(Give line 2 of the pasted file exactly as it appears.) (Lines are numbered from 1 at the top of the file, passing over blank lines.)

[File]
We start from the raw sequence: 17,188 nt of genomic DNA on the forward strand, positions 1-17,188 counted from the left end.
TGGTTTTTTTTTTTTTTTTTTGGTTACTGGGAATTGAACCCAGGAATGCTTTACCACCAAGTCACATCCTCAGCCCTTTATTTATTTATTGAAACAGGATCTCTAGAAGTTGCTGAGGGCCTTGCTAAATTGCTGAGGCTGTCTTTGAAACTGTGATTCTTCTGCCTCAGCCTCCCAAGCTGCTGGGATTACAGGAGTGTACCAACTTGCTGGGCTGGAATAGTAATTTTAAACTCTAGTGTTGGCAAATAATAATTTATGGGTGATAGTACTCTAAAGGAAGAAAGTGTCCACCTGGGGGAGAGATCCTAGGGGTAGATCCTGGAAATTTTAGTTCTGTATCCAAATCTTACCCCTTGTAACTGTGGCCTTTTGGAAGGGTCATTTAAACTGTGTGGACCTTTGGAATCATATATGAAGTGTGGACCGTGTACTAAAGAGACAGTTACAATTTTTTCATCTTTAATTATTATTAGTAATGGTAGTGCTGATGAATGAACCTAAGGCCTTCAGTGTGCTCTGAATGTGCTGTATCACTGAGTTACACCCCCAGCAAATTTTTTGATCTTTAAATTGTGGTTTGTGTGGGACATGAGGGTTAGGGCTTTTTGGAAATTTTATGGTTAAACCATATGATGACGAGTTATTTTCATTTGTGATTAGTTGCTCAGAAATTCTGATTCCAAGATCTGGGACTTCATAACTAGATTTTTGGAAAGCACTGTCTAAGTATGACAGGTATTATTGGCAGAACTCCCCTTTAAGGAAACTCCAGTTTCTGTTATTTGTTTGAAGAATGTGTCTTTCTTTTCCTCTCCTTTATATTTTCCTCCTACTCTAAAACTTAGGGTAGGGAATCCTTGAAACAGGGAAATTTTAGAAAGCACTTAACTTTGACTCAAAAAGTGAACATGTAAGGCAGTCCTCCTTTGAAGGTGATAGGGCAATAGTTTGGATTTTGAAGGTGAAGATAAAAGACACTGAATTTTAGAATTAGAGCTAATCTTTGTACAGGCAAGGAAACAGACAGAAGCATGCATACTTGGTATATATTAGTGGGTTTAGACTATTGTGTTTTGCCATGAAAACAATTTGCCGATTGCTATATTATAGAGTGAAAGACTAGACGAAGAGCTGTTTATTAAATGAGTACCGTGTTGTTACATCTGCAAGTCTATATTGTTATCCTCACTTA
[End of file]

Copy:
TGGTTTTTTTTTTTTTTTTTTGGTTACTGGGAATTGAACCCAGGAATGCTTTACCACCAAGTCACATCCTCAGCCCTTTATTTATTTATTGAAACAGGATCTCTAGAAGTTGCTGAGGGCCTTGCTAAATTGCTGAGGCTGTCTTTGAAACTGTGATTCTTCTGCCTCAGCCTCCCAAGCTGCTGGGATTACAGGAGTGTACCAACTTGCTGGGCTGGAATAGTAATTTTAAACTCTAGTGTTGGCAAATAATAATTTATGGGTGATAGTACTCTAAAGGAAGAAAGTGTCCACCTGGGGGAGAGATCCTAGGGGTAGATCCTGGAAATTTTAGTTCTGTATCCAAATCTTACCCCTTGTAACTGTGGCCTTTTGGAAGGGTCATTTAAACTGTGTGGACCTTTGGAATCATATATGAAGTGTGGACCGTGTACTAAAGAGACAGTTACAATTTTTTCATCTTTAATTATTATTAGTAATGGTAGTGCTGATGAATGAACCTAAGGCCTTCAGTGTGCTCTGAATGTGCTGTATCACTGAGTTACACCCCCAGCAAATTTTTTGATCTTTAAATTGTGGTTTGTGTGGGACATGAGGGTTAGGGCTTTTTGGAAATTTTATGGTTAAACCATATGATGACGAGTTATTTTCATTTGTGATTAGTTGCTCAGAAATTCTGATTCCAAGATCTGGGACTTCATAACTAGATTTTTGGAAAGCACTGTCTAAGTATGACAGGTATTATTGGCAGAACTCCCCTTTAAGGAAACTCCAGTTTCTGTTATTTGTTTGAAGAATGTGTCTTTCTTTTCCTCTCCTTTATATTTTCCTCCTACTCTAAAACTTAGGGTAGGGAATCCTTGAAACAGGGAAATTTTAGAAAGCACTTAACTTTGACTCAAAAAGTGAACATGTAAGGCAGTCCTCCTTTGAAGGTGATAGGGCAATAGTTTGGATTTTGAAGGTGAAGATAAAAGACACTGAATTTTAGAATTAGAGCTAATCTTTGTACAGGCAAGGAAACAGACAGAAGCATGCATACTTGGTATATATTAGTGGGTTTAGACTATTGTGTTTTGCCATGAAAACAATTTGCCGATTGCTATATTATAGAGTGAAAGACTAGACGAAGAGCTGTTTATTAAATGAGTACCGTGTTGTTACATCTGCAAGTCTATATTGTTATCCTCACTTA